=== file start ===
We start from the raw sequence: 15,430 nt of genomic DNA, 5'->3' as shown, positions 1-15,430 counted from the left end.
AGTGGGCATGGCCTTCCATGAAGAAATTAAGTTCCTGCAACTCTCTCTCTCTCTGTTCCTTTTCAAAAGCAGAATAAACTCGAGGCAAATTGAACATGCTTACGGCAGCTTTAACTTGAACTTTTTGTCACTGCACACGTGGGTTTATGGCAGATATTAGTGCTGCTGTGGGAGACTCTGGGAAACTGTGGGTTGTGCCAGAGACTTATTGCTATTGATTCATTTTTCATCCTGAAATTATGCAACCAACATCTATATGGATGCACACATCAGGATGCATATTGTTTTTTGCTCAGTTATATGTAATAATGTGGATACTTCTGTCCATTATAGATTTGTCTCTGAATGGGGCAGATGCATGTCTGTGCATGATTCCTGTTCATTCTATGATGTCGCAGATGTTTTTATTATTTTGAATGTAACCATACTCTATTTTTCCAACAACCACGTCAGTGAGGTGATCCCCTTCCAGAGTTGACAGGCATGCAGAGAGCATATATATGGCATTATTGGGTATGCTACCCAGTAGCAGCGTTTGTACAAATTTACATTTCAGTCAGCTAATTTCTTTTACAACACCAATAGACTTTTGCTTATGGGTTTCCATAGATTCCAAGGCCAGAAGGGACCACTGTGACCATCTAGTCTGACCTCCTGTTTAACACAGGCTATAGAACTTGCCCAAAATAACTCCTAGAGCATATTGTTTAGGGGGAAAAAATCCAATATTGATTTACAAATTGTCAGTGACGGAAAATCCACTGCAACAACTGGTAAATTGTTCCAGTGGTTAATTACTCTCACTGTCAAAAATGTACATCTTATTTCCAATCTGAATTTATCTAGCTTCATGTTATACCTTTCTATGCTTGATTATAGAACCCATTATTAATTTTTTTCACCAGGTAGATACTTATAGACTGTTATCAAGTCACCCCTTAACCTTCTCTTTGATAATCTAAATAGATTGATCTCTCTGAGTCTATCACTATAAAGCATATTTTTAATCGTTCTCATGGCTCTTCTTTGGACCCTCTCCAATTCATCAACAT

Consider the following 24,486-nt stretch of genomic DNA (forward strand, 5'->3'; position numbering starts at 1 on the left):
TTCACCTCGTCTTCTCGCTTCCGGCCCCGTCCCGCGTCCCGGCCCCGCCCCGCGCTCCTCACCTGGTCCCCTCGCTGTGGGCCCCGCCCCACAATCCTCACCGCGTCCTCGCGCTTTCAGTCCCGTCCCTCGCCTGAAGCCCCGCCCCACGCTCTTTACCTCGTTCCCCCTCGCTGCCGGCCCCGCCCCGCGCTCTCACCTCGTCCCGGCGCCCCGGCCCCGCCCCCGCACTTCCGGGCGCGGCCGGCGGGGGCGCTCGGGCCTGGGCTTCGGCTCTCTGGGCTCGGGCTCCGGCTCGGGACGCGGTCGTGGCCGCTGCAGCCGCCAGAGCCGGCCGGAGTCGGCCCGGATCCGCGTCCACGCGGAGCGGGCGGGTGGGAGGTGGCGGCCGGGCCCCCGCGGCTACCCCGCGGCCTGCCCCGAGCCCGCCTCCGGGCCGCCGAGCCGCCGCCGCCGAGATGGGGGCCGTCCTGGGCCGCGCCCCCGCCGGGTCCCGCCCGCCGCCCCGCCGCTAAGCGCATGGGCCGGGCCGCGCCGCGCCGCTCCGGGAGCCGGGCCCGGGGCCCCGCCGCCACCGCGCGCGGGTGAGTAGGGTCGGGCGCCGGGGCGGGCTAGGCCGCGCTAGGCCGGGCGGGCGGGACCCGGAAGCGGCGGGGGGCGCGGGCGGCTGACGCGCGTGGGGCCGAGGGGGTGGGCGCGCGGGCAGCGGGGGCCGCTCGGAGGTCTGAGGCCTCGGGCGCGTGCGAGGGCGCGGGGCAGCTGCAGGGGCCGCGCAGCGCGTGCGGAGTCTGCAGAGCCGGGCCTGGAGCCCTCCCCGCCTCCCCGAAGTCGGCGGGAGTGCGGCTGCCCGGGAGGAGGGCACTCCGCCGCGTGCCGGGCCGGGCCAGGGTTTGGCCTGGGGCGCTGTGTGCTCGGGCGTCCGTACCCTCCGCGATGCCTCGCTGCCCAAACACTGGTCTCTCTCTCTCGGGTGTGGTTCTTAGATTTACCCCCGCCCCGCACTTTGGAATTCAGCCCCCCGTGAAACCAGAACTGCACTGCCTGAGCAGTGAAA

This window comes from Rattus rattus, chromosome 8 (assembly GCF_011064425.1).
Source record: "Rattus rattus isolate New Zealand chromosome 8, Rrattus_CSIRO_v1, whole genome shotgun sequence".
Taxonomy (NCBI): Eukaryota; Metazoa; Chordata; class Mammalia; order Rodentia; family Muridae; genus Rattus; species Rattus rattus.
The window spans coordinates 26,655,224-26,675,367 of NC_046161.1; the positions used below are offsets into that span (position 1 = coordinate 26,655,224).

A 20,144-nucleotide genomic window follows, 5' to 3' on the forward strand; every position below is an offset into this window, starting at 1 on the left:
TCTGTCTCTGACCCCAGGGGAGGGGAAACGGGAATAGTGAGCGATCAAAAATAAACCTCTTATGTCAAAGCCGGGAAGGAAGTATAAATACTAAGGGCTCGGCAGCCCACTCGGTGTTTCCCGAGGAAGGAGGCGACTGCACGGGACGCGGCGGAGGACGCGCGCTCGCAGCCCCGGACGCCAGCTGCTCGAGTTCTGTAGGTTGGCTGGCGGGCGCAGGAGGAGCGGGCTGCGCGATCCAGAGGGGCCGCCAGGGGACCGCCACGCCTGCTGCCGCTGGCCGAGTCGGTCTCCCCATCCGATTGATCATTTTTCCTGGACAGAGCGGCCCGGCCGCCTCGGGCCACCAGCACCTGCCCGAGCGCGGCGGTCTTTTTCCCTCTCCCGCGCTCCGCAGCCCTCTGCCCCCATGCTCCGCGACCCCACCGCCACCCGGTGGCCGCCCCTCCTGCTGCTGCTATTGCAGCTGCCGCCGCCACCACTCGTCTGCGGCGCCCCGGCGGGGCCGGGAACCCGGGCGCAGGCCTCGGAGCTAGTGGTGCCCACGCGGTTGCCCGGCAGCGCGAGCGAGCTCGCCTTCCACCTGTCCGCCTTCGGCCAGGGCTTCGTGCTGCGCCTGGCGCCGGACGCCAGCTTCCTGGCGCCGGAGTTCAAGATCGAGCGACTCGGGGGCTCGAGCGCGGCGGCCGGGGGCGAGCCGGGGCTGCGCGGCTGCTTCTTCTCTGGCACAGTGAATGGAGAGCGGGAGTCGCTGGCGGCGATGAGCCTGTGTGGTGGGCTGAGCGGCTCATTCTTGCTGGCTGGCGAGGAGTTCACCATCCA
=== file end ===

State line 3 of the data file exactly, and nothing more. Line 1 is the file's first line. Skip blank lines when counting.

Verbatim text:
Consider the following 24,486-nt stretch of genomic DNA (forward strand, 5'->3'; position numbering starts at 1 on the left):